Sunday, September 23, 2007
CWL---The Real War Is Getting Into the Books: First Person Accounts of Carnage, September 1862
Misery Holds High Carnival, Judson H. Nelson, America's Civil War, September 2007, pp. 30-39.
". . . a thousand blackened, bloated corpses with blood and gas protruding from every orifice and maggots hold high carnival . . . . " Surgeon Daniel Holt, 121 New York Volunteers, began writing letters home after the battle of South Mountain, Maryland on September 14th. Rare is the soldier who wrote the Mrs. of Rebels with brains blown out, eyes popped out, and arms lifted in the air.
John H. Nelson, author of As the Grain Falls Before the Reaper: The Federal Hospital Sites and Identified Federal Casualties at Antietam, a CD-Rom, has collected a series of striking remarks from surgeons, newspaper correspondents, U.S. Sanitary Commission and U.S. Christian Commission worker, civilians and rank-and-file soldiers and organized them into an article.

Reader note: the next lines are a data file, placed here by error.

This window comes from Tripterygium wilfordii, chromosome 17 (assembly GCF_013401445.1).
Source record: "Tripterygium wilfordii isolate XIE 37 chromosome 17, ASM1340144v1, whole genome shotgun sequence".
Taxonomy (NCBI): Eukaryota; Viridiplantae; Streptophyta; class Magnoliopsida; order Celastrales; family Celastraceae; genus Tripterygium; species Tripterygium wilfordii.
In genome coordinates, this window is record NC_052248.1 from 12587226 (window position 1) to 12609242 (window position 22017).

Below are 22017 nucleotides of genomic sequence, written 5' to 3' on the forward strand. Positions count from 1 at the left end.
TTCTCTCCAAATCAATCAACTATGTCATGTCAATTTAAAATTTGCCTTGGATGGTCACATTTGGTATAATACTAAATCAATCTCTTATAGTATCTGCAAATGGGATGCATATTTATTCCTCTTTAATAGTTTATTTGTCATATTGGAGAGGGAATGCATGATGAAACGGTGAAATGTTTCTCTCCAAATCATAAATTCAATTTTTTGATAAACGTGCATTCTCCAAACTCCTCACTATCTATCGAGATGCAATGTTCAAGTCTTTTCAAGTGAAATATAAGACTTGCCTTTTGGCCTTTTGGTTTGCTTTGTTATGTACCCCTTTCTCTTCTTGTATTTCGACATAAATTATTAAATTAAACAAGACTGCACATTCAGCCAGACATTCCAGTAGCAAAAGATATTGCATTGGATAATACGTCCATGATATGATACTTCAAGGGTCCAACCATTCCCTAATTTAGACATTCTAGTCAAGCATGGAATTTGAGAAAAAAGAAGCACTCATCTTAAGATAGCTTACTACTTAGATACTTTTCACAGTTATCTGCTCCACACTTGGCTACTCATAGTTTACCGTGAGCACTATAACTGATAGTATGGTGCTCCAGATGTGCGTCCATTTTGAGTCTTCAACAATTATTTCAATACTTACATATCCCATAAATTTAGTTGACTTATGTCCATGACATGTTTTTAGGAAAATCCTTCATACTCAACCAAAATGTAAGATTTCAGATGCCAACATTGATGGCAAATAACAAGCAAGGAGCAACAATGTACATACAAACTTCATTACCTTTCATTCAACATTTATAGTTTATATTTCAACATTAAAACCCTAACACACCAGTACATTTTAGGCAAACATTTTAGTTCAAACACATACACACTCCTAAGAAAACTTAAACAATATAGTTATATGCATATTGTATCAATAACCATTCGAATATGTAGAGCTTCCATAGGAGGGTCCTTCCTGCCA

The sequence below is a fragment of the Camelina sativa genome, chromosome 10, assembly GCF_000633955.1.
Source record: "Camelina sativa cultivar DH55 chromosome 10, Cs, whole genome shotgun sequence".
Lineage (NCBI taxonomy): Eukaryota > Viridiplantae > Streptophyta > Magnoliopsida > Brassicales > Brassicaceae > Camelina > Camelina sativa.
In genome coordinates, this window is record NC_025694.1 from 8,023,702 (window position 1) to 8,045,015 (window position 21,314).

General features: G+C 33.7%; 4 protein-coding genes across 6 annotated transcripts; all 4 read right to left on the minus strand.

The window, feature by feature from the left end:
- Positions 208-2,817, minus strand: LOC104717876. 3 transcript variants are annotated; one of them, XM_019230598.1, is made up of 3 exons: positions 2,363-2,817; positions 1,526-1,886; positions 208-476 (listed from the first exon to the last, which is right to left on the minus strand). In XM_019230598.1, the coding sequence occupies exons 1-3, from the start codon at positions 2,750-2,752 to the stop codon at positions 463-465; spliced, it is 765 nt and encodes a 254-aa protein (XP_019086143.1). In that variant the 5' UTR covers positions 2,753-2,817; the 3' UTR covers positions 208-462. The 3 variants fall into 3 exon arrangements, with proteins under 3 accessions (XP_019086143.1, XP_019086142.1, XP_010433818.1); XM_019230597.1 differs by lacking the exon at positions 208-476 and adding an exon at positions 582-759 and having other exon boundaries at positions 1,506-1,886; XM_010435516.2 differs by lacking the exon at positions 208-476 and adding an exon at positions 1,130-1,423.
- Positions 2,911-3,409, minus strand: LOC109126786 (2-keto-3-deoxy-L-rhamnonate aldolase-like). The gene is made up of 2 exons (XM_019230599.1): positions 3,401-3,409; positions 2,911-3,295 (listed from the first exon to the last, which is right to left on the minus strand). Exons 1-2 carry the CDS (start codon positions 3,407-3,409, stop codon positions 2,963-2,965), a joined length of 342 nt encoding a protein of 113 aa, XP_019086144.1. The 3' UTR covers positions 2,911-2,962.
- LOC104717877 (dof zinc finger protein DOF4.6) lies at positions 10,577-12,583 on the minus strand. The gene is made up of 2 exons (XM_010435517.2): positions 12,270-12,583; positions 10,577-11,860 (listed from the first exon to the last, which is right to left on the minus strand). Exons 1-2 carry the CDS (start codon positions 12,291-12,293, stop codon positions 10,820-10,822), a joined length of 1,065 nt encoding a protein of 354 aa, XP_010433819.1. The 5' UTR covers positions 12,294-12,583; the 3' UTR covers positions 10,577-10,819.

At the Smoketown Hospital, really shebangs for the wounded, "The medicines are on the grounds, and tables, boxes , etc. without order or regularity. There is want of attention to police the wards and camp. Direst and garbage are accumulated in large quantities. . ." describes Assistant Medical Director W. R. Mosely. He contrasts the Smoketown shebangs with the Locust Spring Hospital, that had 24 tents each with their own stone fireplaces and superior bedding, that is bedsteads described as sacks filled with straw and covered with sheets, quilts and blankets.
Among the many descriptions Nelson has presented, CWL fully appreciates the material on the Otto Farm, located on the west side of Burnside's Bridge, a discussion that may be representative of the blight upon the farming community. With damages in excess of $2,300, Otto received a settlement check for $893.85. Another farmer,
Ephraim Getting whose farms held a portion of the Locust Spring hospital, claimed $1,238.45 in damages. He received no settlement.
For CWL, the article is a unfootnoted tease. CWL hopes that Nelson expands the article and North and South Magazine publishes it.